As the concerto geared towards the ending I couldn’t help the overall sensation that I had just been taken through a storybook, however, no words were spoken. It is incredible how melodies can transport the mind and soul to a different dimension on notes alone. This was my first live concerto and I will have to say that it was one of the most beautiful to listen to. Although I did not have much interaction with the audience, as everyone was completely enveloped with the concerto, I could sense they felt the same amazement I did. There are no signs of inner struggle or unneeded harsh tones throughout the concerto. It moves at just the right pace during each section and has the ability to develop emotion throughout.
As the lights are undimmed, the audience had nothing but a huge round of applause for the performance. The musicians played beautifully and really demonstrated their technical ability as they captured what I believe was Beethoven’s essence. I really enjoyed each section of this piece as each brought forth its own world of sounds and awoke intricate individual emotions. Attending this live performance made me realize that in order to understand the artist, especially when it comes to classical music, you have to immerse yourself in their world. Beethoven is regarded as one of the pioneers of classical music for a very good reason and, I am glad I was able to finally witness some of his classical work firsthand.
Example #7 – interesting ideas
Do I need help with a comparative essay about classical music and modern style music?? I’m doing a comparative essay about classical music(1750 to 1830) and modern style music and I’m completely stuck because I can’t find any information about the point of comparison that I choose (specifically about classical music). The tree point of comparison that I choose was
- How society and the composer’s surroundings played a part in giving shape to the musical compositions.
- The meaning of music to society (its significance for the different classes or people in general)
- How the use of technological advances (or the lack of them) in both eras affected music in general.
I have been looking on the internet an all I can find are incited Wikipedia articles and other wiki sites articles that only talk about the elements and generalities and I need at least 6 quotations from some reliable sources (I know that all that the majority of Wikipedia content is good but my teacher insist on. And to make things worse, I need to turn my first draft in by Wednesday, so I’m really panicked. All I’m asking is just some book or articles sources that discuss more or less these topics, specifically about classical music because modern music is easier. I would greatly appreciate any help from anyone because I’m seriously stuck on this.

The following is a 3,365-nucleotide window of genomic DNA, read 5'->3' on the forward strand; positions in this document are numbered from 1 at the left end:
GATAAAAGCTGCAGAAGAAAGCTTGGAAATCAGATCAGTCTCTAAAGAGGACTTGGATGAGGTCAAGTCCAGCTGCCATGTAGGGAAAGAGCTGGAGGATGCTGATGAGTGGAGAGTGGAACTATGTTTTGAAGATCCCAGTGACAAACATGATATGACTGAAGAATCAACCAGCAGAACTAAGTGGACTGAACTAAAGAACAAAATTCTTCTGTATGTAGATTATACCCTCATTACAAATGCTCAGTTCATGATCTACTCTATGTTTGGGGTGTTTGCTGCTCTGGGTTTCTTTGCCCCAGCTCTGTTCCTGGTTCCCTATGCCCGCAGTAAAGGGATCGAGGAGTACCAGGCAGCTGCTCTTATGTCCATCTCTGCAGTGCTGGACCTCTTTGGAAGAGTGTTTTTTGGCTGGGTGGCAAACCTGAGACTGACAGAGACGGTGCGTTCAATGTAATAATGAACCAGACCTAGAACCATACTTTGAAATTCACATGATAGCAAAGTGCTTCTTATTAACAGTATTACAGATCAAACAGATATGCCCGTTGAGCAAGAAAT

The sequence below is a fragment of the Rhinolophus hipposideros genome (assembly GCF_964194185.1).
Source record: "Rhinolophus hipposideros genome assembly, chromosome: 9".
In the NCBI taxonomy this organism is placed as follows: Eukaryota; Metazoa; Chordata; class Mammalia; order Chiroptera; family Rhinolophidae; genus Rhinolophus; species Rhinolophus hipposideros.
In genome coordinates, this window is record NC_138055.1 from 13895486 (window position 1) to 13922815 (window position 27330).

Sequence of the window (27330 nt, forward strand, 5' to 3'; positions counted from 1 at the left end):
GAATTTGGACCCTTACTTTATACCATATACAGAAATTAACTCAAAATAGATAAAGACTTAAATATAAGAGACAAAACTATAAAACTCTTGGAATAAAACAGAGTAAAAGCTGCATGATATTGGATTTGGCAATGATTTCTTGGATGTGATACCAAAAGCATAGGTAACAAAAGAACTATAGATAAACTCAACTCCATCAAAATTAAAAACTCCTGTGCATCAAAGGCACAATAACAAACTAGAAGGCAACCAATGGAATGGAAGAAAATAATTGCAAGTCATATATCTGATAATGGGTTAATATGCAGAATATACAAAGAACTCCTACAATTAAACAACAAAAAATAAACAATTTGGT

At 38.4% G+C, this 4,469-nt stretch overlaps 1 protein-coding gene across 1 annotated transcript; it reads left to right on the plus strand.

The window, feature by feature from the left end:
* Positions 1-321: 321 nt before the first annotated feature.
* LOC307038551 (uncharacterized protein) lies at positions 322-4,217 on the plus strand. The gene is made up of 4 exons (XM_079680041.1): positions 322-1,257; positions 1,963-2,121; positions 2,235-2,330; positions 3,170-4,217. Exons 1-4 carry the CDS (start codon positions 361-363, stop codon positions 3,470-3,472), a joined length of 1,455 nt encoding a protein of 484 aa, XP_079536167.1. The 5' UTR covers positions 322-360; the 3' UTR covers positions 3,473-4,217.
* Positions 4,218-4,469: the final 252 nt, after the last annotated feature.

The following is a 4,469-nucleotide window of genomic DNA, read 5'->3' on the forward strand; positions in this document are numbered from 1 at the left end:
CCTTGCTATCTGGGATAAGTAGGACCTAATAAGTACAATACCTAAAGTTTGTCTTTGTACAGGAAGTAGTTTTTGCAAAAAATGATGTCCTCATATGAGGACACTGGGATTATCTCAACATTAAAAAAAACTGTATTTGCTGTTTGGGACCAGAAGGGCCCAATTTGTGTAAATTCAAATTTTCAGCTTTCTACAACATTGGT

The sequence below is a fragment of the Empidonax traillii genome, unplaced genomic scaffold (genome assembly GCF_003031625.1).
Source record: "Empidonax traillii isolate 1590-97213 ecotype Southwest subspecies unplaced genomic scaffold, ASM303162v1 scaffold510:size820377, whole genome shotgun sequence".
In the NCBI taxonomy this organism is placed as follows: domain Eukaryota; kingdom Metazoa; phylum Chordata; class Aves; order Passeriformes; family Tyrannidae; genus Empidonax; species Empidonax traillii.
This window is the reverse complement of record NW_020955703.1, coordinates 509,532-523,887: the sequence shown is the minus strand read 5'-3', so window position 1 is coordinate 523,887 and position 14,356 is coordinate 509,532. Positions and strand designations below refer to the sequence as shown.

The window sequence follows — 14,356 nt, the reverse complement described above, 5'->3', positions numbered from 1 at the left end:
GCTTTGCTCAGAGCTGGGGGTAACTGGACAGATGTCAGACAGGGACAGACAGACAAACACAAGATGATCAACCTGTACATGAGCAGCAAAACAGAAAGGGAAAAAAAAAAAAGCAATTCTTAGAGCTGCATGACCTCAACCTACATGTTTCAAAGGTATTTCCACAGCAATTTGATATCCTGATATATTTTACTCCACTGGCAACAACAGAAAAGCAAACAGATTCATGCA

Answer. I think you need to do it the old fashioned way and go down to the library and check out some books; also maybe they have some pertinent articles. The librarian should be able to help you. This was the way I wrote papers before the advent of the internet in the mid-90s. Before fishing, it might be good to have some general awareness about what you’re fishing for.
- Patrons. Classical musicians in the period you indicated often needed patrons, such as the aristocracy or religious leaders. Mozart, Bach, and Haydn had such sponsors. The patrons themselves influenced them because of their preferences. They’d belong to the court or received special support. Sometimes they worked as church musicians, which of course meant that their output was sacred.
- Recording. In those days, there of course was no recording, which didn’t have a modern sound until the late 1920s. Thus you could only hear the piece once at a concert, and people were more likely to attend concerts because there were no recordings.
- Composers. Since you couldn’t make your mark on posterity as a great virtuoso performer since there were no recordings, there was much more impetus to leave your mark as a composer. Nicolo Paganini was one of the greatest violin virtuosos of history, yet all we have are verbal descriptions. Yet he left his mark anyway as a great composer. This tradition of great players also being great composers lasted into the early 20th century, with Fritz Kreisler being of the last examples.
- Classical music was definitely upper class. However, the lower echelons had folk music and dance music, and the romantics of the 19th century would bring these traditions to classical music.
- Your period to 1830 bridges the enlightenment classical music of Hadyn and Mozart to the romantics like Beethoven, who early in his career sounded classical but then gradually revolutionized music toward the romantic. There were many influences guiding this, such as Napoleon Bonaparte’s conquering the Austrian Hungarian empire, etc.
- In those days, all the music had to be copied (see the movie Copying Beethoven) by hand so there weren’t as many copies around and it was easier for music to get lost. Nowadays, music can be composed on the computer which has trivialized composing to a degree, plus it is easy to photocopy music or transfer it on the computer.
When was classical music the most popular? I need to know for an essay and how old it is.
Answer. That is a difficult question to answer because classical music (the genre…not the period) is and has been continuously evolving. Generally, people think that classical music began in Medieval times. The tonal system was not the same though (we now generally use equal temperament….our octave is divided into 12 equidistant notes).
Music back then was predominantly vocal and there were only a few lines of music happening…it was more melodically based…as opposed to harmonic (chords). But gradually, people started to think more vertically and counterpoint became more and more important…It was in the baroque period (with composers like Monteverdi and Bach) that tonality became more stable. Basically from those medieval times up until the beginning of the 20th century, classical music was the most popular form of music (with folk music also being important in many countries…ex. Bartok drew from his folk roots in Hungary).
Classical was always most popular with the wealthy but during the Romantic period, with composers such as Liszt (who performed in newly built large concert halls), classical music became more accessible to the middle class. It wasn’t until the 1920s or so, with the integration of Jazz (or maybe even slightly prior to that with Rag?) that the music scene changed…music that had more rhythmic drive/interest became more popular. Jazz (along with country) influenced the creation of rock music and once Elvis Presley shook his hips…the rest was history!…or something like that…. 🙂